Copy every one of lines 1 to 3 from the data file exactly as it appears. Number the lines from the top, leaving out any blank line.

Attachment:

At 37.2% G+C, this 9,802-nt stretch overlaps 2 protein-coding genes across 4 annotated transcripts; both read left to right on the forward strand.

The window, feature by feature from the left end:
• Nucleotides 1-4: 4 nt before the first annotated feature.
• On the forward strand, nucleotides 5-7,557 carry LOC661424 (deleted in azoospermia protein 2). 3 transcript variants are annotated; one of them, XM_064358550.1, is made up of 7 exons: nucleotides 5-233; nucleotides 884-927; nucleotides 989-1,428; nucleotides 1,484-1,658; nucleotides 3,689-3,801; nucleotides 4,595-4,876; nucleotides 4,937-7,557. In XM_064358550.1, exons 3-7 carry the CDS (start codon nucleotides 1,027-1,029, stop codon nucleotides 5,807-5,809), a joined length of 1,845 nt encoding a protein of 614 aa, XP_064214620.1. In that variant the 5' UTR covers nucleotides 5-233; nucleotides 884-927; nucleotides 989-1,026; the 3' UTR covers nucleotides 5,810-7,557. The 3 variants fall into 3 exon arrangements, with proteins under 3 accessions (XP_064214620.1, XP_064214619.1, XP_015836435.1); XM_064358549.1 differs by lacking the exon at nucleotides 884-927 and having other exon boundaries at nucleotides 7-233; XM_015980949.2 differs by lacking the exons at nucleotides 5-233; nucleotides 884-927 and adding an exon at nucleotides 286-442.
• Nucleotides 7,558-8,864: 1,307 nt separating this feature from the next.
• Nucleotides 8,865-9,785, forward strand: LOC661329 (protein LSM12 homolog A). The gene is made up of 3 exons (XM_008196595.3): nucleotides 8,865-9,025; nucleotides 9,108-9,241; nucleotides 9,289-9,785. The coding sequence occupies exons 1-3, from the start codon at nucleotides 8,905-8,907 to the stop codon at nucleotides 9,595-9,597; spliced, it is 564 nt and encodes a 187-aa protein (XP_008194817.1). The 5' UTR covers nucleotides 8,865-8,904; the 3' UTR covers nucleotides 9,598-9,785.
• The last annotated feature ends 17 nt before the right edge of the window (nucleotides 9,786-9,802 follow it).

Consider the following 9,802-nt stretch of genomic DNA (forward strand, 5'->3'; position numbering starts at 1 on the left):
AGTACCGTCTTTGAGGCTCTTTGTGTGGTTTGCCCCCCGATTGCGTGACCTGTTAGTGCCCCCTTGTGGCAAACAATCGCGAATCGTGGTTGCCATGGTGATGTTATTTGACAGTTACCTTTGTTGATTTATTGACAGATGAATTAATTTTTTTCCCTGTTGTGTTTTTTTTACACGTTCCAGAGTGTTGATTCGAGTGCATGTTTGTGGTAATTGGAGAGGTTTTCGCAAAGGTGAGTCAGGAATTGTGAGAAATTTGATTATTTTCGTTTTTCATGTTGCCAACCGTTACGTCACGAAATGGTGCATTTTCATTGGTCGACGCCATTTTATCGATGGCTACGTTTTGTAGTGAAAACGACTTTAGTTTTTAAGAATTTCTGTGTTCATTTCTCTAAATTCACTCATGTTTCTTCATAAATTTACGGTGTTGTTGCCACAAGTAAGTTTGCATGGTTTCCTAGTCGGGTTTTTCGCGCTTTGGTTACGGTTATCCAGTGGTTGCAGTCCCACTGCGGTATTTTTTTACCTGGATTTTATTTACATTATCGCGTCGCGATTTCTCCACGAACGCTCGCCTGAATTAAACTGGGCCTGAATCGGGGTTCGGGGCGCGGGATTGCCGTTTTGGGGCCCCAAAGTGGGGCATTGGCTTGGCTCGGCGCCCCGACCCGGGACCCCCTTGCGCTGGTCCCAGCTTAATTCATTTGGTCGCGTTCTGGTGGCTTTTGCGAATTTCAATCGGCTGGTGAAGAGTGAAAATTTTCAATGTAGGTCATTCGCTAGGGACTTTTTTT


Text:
At 37.2% G+C, this 9,802-nt stretch overlaps 2 protein-coding genes across 4 annotated transcripts; both read left to right on the forward strand.

The window, feature by feature from the left end:
• Nucleotides 1-4: 4 nt before the first annotated feature.